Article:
Make wellness a way of life with these 8 daily habits

MENTAL wellness, or mental health if you like, is greatly dependent on our everyday lifestyle, as is wellness in general. Researchers have found that the so-called Blue Zones, where people live longer than anywhere else on the planet, are also places where lifestyle habits are healthy. The good news is that it is relatively easy to create a healthy and happy lifestyle, given you make small changes one by one.

Focus on what’s working. Some people like to call this gratitude, some like to say that what you focus on expands, some like to say focus creates reality, whatever catchphrase you choose to roll with, the truth is that your focus dictates how you feel and therefore what you create.

If you worry about everything that could go wrong (with the odd daydream about what could go right) before a date or before going to work, you’ll be nervous before you even get there. To compensate, you might then act a role, such as being extremely talkative, very shy, overambitious, etc., or you might simply be so nervous you become uncoordinated and say and do things that mess things up. Not only are you wasting a lot of energy, you are also not acting from your heart. As a result, no one really gets to experience the real you.

If you are present in the moment, always expecting to be in the flow and having the resources to deal with what life throws at you, your energy will be very different than if you worry about everything. You will feel different, which means you’ll act differently. If you also start thinking about the things that are working in your life, you’ll feel confident and have gratitude. That alone will make you feel better, which means you’ll be more energized and therefore better equipped to deal with life.

Having a positive mindset is vital for mental wellness and avoiding anxiety and depression. We all get depressed and lose confidence if we sit around thinking about what’s not working and what could go wrong.

To incorporate a healthy thinking pattern into your daily routine, spend five to 10 minutes every morning—or evening—thinking about what’s good in your life (what’s working) and how it feels to be present in the moment, expecting things to flow. When thinking about events in the future, imagine being there, fully present, knowing you will be able to handle what life throws at you by being grounded in the moment.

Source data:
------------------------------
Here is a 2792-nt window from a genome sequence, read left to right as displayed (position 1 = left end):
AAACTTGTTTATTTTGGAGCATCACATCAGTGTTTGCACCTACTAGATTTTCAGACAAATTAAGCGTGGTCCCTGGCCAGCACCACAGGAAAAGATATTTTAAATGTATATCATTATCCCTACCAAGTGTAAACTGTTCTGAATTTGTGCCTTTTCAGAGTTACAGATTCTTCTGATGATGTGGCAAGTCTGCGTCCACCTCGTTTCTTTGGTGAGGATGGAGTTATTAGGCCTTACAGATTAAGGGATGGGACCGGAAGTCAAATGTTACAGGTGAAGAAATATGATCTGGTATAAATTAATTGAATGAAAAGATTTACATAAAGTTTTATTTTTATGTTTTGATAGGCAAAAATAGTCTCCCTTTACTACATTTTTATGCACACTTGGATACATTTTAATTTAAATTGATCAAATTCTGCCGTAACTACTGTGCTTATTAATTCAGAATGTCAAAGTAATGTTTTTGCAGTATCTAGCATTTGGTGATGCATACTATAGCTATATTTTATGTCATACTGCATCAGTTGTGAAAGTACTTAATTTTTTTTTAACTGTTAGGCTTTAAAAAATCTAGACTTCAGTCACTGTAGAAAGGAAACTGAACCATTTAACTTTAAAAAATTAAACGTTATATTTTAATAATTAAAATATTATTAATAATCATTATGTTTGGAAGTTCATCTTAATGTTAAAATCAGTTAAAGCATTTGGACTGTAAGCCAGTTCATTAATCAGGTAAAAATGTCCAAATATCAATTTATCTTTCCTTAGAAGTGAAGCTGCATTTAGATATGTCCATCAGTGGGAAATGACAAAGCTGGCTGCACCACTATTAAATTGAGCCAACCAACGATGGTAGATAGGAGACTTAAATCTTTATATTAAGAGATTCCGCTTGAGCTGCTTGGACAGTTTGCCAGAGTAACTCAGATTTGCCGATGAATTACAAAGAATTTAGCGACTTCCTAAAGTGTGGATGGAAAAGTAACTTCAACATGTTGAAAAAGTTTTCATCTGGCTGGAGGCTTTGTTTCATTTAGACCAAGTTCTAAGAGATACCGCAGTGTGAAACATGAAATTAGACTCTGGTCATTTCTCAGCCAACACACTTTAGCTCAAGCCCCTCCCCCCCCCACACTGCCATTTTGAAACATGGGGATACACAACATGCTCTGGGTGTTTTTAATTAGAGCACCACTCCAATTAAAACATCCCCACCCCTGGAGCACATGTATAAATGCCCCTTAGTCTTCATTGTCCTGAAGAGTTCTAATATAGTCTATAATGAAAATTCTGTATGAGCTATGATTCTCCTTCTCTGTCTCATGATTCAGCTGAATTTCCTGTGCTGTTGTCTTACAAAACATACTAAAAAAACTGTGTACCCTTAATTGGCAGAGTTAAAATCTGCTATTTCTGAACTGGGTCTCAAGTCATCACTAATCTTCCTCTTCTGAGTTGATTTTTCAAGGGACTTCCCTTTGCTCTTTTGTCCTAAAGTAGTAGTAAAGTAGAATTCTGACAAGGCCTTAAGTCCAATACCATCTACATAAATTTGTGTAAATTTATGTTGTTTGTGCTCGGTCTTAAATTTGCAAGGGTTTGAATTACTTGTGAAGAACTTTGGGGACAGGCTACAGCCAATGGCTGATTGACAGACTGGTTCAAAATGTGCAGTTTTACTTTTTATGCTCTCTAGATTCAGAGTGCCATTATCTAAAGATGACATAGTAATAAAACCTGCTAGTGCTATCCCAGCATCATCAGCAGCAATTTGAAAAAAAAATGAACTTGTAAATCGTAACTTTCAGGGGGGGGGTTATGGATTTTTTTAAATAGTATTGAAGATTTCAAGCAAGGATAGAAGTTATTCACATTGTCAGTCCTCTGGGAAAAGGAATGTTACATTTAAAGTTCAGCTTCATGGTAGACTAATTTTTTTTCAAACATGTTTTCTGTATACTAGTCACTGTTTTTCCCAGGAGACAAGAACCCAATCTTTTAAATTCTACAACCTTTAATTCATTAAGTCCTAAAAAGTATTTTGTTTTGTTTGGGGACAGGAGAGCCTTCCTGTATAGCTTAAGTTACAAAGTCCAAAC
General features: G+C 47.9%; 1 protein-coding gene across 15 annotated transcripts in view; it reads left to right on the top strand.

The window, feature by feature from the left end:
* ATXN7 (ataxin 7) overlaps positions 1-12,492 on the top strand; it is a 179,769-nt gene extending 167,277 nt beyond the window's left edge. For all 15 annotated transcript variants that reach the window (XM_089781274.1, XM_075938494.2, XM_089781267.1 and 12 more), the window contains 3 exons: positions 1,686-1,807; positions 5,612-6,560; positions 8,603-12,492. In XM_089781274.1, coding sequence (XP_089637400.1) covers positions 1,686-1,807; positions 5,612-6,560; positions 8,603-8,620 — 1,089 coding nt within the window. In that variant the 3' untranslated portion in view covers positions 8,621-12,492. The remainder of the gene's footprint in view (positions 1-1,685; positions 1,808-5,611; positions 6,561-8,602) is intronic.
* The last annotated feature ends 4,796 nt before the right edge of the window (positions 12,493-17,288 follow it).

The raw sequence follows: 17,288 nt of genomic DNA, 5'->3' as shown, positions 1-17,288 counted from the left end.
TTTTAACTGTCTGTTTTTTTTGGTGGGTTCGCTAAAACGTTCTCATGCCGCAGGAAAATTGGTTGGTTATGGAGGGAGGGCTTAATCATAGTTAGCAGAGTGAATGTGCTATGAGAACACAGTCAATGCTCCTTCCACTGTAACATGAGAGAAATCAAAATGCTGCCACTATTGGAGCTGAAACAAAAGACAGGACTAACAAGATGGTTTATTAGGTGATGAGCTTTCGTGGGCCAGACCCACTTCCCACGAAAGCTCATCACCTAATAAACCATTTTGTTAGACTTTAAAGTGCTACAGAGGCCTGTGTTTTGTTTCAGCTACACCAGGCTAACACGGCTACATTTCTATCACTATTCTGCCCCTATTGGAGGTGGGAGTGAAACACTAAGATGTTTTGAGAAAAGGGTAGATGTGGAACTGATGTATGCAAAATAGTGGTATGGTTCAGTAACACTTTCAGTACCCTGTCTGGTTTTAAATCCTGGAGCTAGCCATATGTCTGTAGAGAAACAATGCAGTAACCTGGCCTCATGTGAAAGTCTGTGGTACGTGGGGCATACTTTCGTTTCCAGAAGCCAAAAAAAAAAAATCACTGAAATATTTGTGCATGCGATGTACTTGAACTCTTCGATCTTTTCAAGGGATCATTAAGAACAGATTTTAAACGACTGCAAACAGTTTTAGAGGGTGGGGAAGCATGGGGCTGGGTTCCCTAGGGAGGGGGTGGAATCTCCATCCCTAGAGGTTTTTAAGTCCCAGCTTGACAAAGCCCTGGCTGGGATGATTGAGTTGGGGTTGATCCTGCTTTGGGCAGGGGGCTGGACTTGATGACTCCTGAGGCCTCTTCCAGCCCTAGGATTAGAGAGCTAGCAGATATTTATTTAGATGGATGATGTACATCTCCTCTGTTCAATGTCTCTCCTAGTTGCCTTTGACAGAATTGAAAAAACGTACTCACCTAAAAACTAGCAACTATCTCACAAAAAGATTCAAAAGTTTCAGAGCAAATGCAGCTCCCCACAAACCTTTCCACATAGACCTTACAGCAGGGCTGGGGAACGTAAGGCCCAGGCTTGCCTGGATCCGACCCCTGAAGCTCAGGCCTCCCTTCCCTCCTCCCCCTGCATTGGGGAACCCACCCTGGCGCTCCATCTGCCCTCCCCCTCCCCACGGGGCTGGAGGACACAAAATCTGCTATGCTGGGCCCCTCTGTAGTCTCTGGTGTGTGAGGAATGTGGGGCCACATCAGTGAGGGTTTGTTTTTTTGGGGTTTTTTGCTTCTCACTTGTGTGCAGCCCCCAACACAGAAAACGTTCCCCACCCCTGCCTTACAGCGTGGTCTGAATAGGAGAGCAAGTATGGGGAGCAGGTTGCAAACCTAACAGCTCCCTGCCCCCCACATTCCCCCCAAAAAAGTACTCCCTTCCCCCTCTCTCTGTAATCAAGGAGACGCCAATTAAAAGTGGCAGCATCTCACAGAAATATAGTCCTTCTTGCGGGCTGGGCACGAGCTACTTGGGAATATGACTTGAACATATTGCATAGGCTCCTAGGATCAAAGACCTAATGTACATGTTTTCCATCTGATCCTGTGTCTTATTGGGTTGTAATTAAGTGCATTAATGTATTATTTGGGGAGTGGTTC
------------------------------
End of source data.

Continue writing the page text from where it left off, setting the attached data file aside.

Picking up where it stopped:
Share the love. Often in life, we take people for granted—of course, our best friend knows we love them; it’s our best friend. Yet, imagine how different they would feel if we remembered to tell them we love them. Not only that, what if we complimented them? Told them what we appreciate about them? And doing so makes us connect with them, which is a surefire way of making us feel good. Not just that—chances are they’ll compliment you back sooner or later and you’ll learn how to receive and truly feel a compliment.

Even just smiling at people and complimenting strangers on the street helps us connect with others. This allows us to open up and foster a healthy social life.

Make a daily habit of at least once a day smiling at someone, complimenting them or telling them you love them.

Create a healthy social life. Another thing the Blue Zones all have in common is a strong sense of community/social well-being. When we live in bigger cities or are very busy with work, it can be hard to remember that social life is important for our overall well-being, but it is. Even when it comes to longevity.

Be sure to set time aside to see friends and family every week. And not just for a quick coffee or drink at a bar, but for the quality time where you truly get to enjoy the other person’s company.

To make this a daily habit, set aside some time every day to work on your social life. For example, on Mondays you call a friend you know you should stay in touch with/haven’t spoken with for a while; on Tuesdays you attend an event; on Wednesdays you are planning what event to attend the following week; on Thursdays you have drinks with friends; on Fridays you go on a date; on Saturdays you spend a few hours with the family; and on Sundays you set aside some hours for quality time with friends.

Of course, what you do each day will vary; the important thing is setting time aside for social activities, even on weeks when you feel like burying yourself in a heap of work or hiding under a blanket.

Commit time to be outdoors. If you live in the big city, spending time in the great outdoors might not top your to-do list. However, our health is dependent on us spending time outdoors, even if it’s just walking around the city, going to a park, or actually heading out into the wilderness. Fresh air and exposing your skin to sunlight are things that not only make us feel good mentally, but they are also good for our physical health.

Whether you decide to walk around town for 20 minutes every day during lunch break, bike to work, catch the bus one stop further away from home than usual, or go for lovely sunset walks every day is up to you. The important thing is to get outside and turn it into a routine!

Also, when inside, remember to open the windows; even if you live in a city, it actually reduces the pollutants in the air.

Commit to physical activity. Unlike what some health freaks want us to believe, hitting the gym every day is not essential—being active is. You want to incorporate something every week that works on your cardio so as to improve your physical well-being, but apart from that, the important bit is being active every day. This could mean cleaning the house for an hour, biking back and forth to the grocery store, doing gardening, partaking in a dance class or going to the gym.